Industry

Published on July 10th, 2019 | by Mark Dwyer

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The IAA and Aireon Launch Aireon Alert

The IAA team at the North Atlantic Communications Centre in Ballygirreen, Co. Clare have launched the world’s first ever global Aircraft Location and Emergency Response Tracking (ALERT) service. The Aireon ALERT technology can locate aircraft in difficulty anywhere in the world.

The first system of its kind in public service, Aireon ALERT provides Air Navigation Service Providers (ANSPs), commercial aircraft operators/airlines, aviation regulators and search and rescue organisations the last known position of any aircraft globally. It allows for identification of an accurate position for an aircraft that is in an apparent state of distress or experiencing a loss in communication. Aireon ALERT connects with the aircraft’s Automatic Dependent Surveillance-Broadcast (ADS), which is already fitted to the majority of aircraft in the world. Until now, only 30% of the Earth’s surface was monitored through conventional ground radar surveillance). With Aireon ALERT, users now have access to exact location information for aircraft in distress on-demand, which will dramatically benefit global emergency response efforts.

Mr. Peter Kearney, CEO Irish Aviation Authority said that the IAA and Aireon teams had been preparing for this moment for a long time and were proud to host and operate the world’s first global aircraft locating system.

“The IAA has always been about innovation and service excellence. Our position, as a partner in Aireon and in the provision of this global service, further strengthens Ireland’s role as a key player in the global aviation industry. Our facility in Ballygirreen, Co. Clare is now providing the Aireon ALERT service 24 hours a day, every day. We are excited to play such a critical role in delivering this game-changing service to market. Building on our role as a key player in communications for the North Atlantic, we are now proud to be powering Aireon ALERT for the entire globe,” he said.

Operated by the IAA, Aireon ALERT is enabled by the AireonSM system, the world’s first global air traffic surveillance service. This system, which went live on 2nd of April 2019, monitors all ADS-B-equipped aircraft flying across the world.

“Now that the Aireon system is operational, we are thrilled to deliver this much-needed public service to the industry,” said Don Thoma, CEO of Aireon.

Don Thoma, CEO of Aireon and Peter Kearney, CEO of the IAA outside the North Atlantic Communications Centre in Ballygirreen, Co. Clare. Liam Burke/Press 22.

“Aireon ALERT can provide the most accurate and precise aircraft locating data for emergency and distress situations, free of charge. As the operator of the world’s only global aircraft surveillance system, we recognize our unique position to provide such a critical service to the aviation community and see it as our duty to provide this data to the proper authorities to assist in emergency situations,” he added.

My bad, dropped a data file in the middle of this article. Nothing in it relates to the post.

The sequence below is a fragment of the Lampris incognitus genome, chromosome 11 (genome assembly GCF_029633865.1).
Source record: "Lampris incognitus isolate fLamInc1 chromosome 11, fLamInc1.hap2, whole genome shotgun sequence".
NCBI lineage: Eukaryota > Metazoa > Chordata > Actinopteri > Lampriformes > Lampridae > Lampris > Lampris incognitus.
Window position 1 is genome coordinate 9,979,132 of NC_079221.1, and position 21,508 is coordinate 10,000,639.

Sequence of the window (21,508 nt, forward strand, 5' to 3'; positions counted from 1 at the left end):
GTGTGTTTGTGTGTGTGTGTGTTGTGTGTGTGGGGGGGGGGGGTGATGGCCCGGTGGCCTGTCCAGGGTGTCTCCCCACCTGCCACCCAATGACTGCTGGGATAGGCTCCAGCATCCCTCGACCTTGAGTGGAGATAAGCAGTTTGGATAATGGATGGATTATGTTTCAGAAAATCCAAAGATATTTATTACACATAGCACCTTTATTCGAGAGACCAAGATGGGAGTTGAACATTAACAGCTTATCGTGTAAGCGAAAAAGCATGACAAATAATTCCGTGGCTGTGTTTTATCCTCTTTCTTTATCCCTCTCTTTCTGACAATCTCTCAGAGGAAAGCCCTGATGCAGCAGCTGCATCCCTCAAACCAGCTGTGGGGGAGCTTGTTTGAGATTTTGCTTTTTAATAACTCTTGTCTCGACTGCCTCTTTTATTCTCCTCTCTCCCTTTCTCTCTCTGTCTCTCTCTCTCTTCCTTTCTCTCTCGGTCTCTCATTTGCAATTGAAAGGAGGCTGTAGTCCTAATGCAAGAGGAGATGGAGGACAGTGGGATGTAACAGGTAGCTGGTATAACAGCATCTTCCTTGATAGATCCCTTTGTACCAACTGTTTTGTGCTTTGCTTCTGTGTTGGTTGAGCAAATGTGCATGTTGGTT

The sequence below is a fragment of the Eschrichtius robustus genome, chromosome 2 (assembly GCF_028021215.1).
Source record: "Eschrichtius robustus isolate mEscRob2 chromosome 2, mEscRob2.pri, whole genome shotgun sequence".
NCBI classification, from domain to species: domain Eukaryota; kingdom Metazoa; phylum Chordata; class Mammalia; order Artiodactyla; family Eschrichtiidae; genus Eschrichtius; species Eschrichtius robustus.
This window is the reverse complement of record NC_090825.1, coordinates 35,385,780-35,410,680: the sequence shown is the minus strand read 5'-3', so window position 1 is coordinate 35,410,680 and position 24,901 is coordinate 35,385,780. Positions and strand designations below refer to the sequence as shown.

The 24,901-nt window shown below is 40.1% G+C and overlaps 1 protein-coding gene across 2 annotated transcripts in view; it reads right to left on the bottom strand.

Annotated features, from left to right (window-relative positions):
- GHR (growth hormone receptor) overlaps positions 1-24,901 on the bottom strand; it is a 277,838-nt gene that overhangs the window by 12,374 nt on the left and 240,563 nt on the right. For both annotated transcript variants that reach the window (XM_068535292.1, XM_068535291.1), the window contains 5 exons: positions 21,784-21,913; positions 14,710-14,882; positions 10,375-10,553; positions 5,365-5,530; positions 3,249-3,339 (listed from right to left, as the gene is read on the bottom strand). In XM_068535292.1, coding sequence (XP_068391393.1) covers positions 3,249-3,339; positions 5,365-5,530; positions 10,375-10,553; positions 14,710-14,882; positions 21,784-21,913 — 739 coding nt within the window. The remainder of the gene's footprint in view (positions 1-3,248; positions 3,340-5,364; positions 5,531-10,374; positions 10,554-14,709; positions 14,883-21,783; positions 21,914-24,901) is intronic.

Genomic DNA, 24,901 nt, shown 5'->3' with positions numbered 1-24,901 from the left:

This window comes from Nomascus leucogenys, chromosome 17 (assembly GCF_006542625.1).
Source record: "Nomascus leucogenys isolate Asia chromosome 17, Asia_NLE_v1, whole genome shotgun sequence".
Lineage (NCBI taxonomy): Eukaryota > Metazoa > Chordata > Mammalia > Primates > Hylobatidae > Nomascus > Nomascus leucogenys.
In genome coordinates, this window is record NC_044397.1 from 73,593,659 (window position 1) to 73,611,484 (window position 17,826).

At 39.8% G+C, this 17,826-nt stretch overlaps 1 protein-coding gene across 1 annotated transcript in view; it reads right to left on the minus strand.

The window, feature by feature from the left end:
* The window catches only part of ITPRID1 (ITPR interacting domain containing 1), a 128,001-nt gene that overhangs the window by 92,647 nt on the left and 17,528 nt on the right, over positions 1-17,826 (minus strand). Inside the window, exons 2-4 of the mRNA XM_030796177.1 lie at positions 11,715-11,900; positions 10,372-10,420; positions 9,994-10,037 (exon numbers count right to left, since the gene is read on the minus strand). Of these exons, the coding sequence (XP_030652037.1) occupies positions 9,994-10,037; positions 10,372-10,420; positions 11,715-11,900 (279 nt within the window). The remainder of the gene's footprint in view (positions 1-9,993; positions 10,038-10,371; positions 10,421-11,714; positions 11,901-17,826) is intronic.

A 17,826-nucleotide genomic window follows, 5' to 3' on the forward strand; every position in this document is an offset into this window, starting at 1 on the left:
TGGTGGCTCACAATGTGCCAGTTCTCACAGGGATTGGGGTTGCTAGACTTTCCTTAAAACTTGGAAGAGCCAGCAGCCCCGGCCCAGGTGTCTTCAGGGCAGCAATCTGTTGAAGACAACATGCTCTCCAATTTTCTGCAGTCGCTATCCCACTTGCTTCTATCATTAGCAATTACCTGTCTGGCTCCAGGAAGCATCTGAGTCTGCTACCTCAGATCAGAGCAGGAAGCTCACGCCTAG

Aireon ALERT users do not need to be customers of Aireon or the IAA to access the service; however it is important that all commercial aircraft operators/airlines, aviation regulators and search and rescue organizations register to ensure they can contact the 24/7/365 operations facility, in the event of an emergency, to obtain the last known position of its aircraft.

This data includes a map of the last 15 minutes of flight, with one plot per minute and a 4-dimensional report including altitude, latitude, longitude and time information. Based on the situation, additional tracking information may also be provided.  To register for Aireon ALERT, commercial aircraft operators/airlines, aviation regulators and search and rescue organisations can visit https://aireonalert.iaa.ie/alert-register.

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About the Author

Mark Dwyer

Mark is an airline pilot by profession flying the Boeing 737 for a major European airline. In addition he is also a Type Rating Instructor on the B737. Outside of commercial flying Mark enjoys flying light aircraft from the smallest 3 Axis microlights up to heavier singles. He also instructs on them including tailwheel differences training and is a UK CAA Examiner. He also flies the Chipmunk for the Irish Historic Flight Foundation (IHFF). Mark became the Chairman of the National Microlight Association of Ireland (NMAI) in 2013 and has overseen a massive growth in the organisation. In this role he has worked at local and national levels. In 2015, Mark won ‘Upcoming Aviation Professional Award’ at the Aviation Industry Awards sponsored by the IAA. Mark launched this website back in 2002 while always managing the website, he has also been Editor and Deputy Editor of FlyingInIreland Magazine from 2005 to 2015.



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